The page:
Northwest Missouri Regional Director's Office

 

Find an MU Extension center in northwest Missouri

Northwest Missouri counties

 

Supervisory Certificate Series sessions will be held in Chillicothe during September 

Check out our Regional Supervisory Training Series page to get full details of the sessions coming up. Online registration is now available!

Japanese Beetles

There are many examples of insects and diseases that are not native to North America which were introduced at some time to our continent.  Some of these pests did not have any natural enemies in North America, and they spread at various rates, totally unopposed.  A classic example of an introduced disease is Chestnut Blight, which essentially eliminated the native chestnut trees from the eastern United States.

There are many introduced insect pests, but one of the most well-known is the Japanese Beetle.  It was first found in New Jersey in 1916. Today, it is found in almost all the states east of the Mississippi River and quite a few states west of the Mississippi, including Missouri.

The first occurrence in Missouri was reported in 1934 in St. Louis. Today it is found in many other locations around Missouri.

Japanese Beetles are not picky eaters, and are known to feed on more than 400 species, including trees, shrubs, flowers, fruits, vegetables, field crops, and turf.  In high numbers, they can skeletonize leaves, resulting in a plant with only a framework of veins where the leaf should be.  They also feed on the roots of plants, including grass in lawns and golf courses.

Japanese Beetles have a complete life cycle, which means they have an egg stage, a larval (grub) stage, a pupal stage, and finally an adult stage.  Feeding damage is made by both grubs and adults.

They overwinter as grubs about six to eight inches below the soil surface.  In the spring they become active, feeding on roots.  After pupating, they emerge as adults in June, and start feeding again.  After mating, the females burrow into the ground to lay eggs.  A single female may lay as many as 60 eggs.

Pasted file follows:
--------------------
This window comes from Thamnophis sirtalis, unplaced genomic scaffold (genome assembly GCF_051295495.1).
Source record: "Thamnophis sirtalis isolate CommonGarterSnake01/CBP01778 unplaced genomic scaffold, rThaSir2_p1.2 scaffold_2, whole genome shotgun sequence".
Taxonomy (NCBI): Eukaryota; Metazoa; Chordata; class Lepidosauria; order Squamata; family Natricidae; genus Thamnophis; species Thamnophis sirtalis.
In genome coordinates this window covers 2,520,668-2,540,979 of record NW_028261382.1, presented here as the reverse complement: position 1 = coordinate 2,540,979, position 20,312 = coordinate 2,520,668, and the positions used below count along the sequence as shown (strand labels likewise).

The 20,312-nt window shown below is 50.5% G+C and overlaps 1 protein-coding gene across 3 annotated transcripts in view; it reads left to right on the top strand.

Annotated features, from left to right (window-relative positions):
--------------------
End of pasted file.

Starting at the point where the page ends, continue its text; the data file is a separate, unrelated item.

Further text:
Japanese Beetle adults are metallic green in color, with copper-colored wing sheathes on their backs.  On each side of their abdomen, they have six white tufts.  They are not large, typically measuring about 3/8 inch in length.

Insecticides are available to control Japanese Beetles, but they can be difficult to eliminate because of their potentially large numbers and ability to feed on so many different kinds of plants.  Earlier, attempts were made to quarantine areas, but these proved futile.  Even trapping did not work, as it was found to actually attract more beetles to the area where the traps were located.

While Japanese Beetles have been in our Northwest Extension Region for over 15 years, they continue to move into new areas. In fact, I found one a few weeks ago at my house in Gallatin. That was the first one that I had seen in Daviess County.

For more information, I have included some links to several university resources on my web site.  Check them out at: http://extension.missouri.edu/nwhort/j-beetle.aspx   
Tim Baker, Regional horticulture Specialist
 

University of Missouri Extension Can Help People Stay Strong, Stay Healthy

By Janet Hackert, Regional Nutrition and Health Education Specialist

Staying strong can mean staying healthy, as well as remaining independent longer. Summer provides lots of opportunities for aerobic activity, but it is also important to build and maintain muscle strength. As they say, ‘use it or lose it.” University of Missouri Extension nutrition and health education specialist, Janet Hackert, will offer the Stay Strong, Stay Healthy class to help people learn how to build up the muscular strength needed to do everyday activities.

The class will be held twice a week on Wednesdays and Fridays at the Albany First Presbyterian Church from 9-10 a.m. from August 23 to October 13, 2017. Please pre-register by contacting Janet Hackert by August 15, 2017. August 16 will be a required orientation session at the same location and time as the classes. Class size is limited so sign up soon to get a spot. Weights will be provided for use during classes. Participants are asked to wear comfortable clothing and shoes, and bring a towel and water. The class is $20 for the full eight-week session.

This class is not about becoming body builders though. It IS about helping adults build up and regain the upper and lower body strength they need to maintain independence. Exercises are designed for older adults and are done either standing or sitting.

The American College of Sports Medicine (ACSM) has set guidelines for older adults for resistance exercise to maximize the benefits. Benefits to strength training can include arthritis relief, improved balance, strengthened bones, weight control, reduced risk of heart disease, and better maintenance of healthy blood sugar levels.

The ACSM recommends, “Performing at least one set of repetitions for 8-10 exercises that train the major muscle groups, 2-3 times per week on nonconsecutive days.” Participants in the Stay Strong, Stay Healthy class learn to do these types of exercises safely, along with some stretches.